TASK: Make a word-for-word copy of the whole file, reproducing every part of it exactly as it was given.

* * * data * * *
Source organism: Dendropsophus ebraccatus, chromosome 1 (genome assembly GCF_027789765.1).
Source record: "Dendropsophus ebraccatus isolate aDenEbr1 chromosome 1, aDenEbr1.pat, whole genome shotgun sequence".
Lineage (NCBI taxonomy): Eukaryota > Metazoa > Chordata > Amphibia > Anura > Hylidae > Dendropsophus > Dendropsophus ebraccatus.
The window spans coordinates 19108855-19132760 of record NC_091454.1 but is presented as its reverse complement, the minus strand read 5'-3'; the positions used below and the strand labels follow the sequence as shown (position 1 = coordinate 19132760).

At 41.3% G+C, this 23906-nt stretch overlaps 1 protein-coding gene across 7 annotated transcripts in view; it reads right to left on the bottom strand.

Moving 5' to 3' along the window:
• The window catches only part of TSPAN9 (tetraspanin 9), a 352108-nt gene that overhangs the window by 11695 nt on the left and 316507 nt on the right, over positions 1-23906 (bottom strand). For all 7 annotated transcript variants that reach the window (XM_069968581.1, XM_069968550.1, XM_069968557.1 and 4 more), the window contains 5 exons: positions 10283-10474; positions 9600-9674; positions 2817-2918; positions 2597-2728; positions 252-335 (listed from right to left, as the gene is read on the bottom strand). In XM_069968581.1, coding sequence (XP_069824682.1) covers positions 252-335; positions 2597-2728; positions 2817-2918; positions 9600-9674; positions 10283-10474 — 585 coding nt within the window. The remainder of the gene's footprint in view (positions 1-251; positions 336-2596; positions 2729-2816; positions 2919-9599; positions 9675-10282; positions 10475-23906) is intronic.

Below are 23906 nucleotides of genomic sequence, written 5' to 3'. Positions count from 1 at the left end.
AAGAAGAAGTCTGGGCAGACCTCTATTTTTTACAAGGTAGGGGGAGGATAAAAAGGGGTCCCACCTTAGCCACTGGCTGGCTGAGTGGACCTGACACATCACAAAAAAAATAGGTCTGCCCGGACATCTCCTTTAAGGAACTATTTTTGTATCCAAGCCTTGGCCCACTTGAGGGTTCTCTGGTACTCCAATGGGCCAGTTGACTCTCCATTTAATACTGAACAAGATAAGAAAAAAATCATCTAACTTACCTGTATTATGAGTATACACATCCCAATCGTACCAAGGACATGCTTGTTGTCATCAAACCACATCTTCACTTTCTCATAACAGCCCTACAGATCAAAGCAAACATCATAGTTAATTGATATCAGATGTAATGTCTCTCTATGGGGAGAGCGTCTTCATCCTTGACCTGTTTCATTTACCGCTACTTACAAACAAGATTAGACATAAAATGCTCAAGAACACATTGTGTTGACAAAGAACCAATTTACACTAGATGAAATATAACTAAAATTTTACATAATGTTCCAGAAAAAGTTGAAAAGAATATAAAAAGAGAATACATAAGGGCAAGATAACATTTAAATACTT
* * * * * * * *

Source organism: Dendropsophus ebraccatus, chromosome 1 (genome assembly GCF_027789765.1).
Source record: "Dendropsophus ebraccatus isolate aDenEbr1 chromosome 1, aDenEbr1.pat, whole genome shotgun sequence".
Lineage (NCBI taxonomy): Eukaryota > Metazoa > Chordata > Amphibia > Anura > Hylidae > Dendropsophus > Dendropsophus ebraccatus.
The window spans coordinates 19108855-19132760 of record NC_091454.1 but is presented as its reverse complement, the minus strand read 5'-3'; the positions used below and the strand labels follow the sequence as shown (position 1 = coordinate 19132760).

At 41.3% G+C, this 23906-nt stretch overlaps 1 protein-coding gene across 7 annotated transcripts in view; it reads right to left on the bottom strand.

Moving 5' to 3' along the window:
• The window catches only part of TSPAN9 (tetraspanin 9), a 352108-nt gene that overhangs the window by 11695 nt on the left and 316507 nt on the right, over positions 1-23906 (bottom strand). For all 7 annotated transcript variants that reach the window (XM_069968581.1, XM_069968550.1, XM_069968557.1 and 4 more), the window contains 5 exons: positions 10283-10474; positions 9600-9674; positions 2817-2918; positions 2597-2728; positions 252-335 (listed from right to left, as the gene is read on the bottom strand). In XM_069968581.1, coding sequence (XP_069824682.1) covers positions 252-335; positions 2597-2728; positions 2817-2918; positions 9600-9674; positions 10283-10474 — 585 coding nt within the window. The remainder of the gene's footprint in view (positions 1-251; positions 336-2596; positions 2729-2816; positions 2919-9599; positions 9675-10282; positions 10475-23906) is intronic.

Below are 23906 nucleotides of genomic sequence, written 5' to 3'. Positions count from 1 at the left end.
AAGAAGAAGTCTGGGCAGACCTCTATTTTTTACAAGGTAGGGGGAGGATAAAAAGGGGTCCCACCTTAGCCACTGGCTGGCTGAGTGGACCTGACACATCACAAAAAAAATAGGTCTGCCCGGACATCTCCTTTAAGGAACTATTTTTGTATCCAAGCCTTGGCCCACTTGAGGGTTCTCTGGTACTCCAATGGGCCAGTTGACTCTCCATTTAATACTGAACAAGATAAGAAAAAAATCATCTAACTTACCTGTATTATGAGTATACACATCCCAATCGTACCAAGGACATGCTTGTTGTCATCAAACCACATCTTCACTTTCTCATAACAGCCCTACAGATCAAAGCAAACATCATAGTTAATTGATATCAGATGTAATGTCTCTCTATGGGGAGAGCGTCTTCATCCTTGACCTGTTTCATTTACCGCTACTTACAAACAAGATTAGACATAAAATGCTCAAGAACACATTGTGTTGACAAAGAACCAATTTACACTAGATGAAATATAACTAAAATTTTACATAATGTTCCAGAAAAAGTTGAAAAGAATATAAAAAGAGAATACATAAGGGCAAGATAACATTTAAATACTT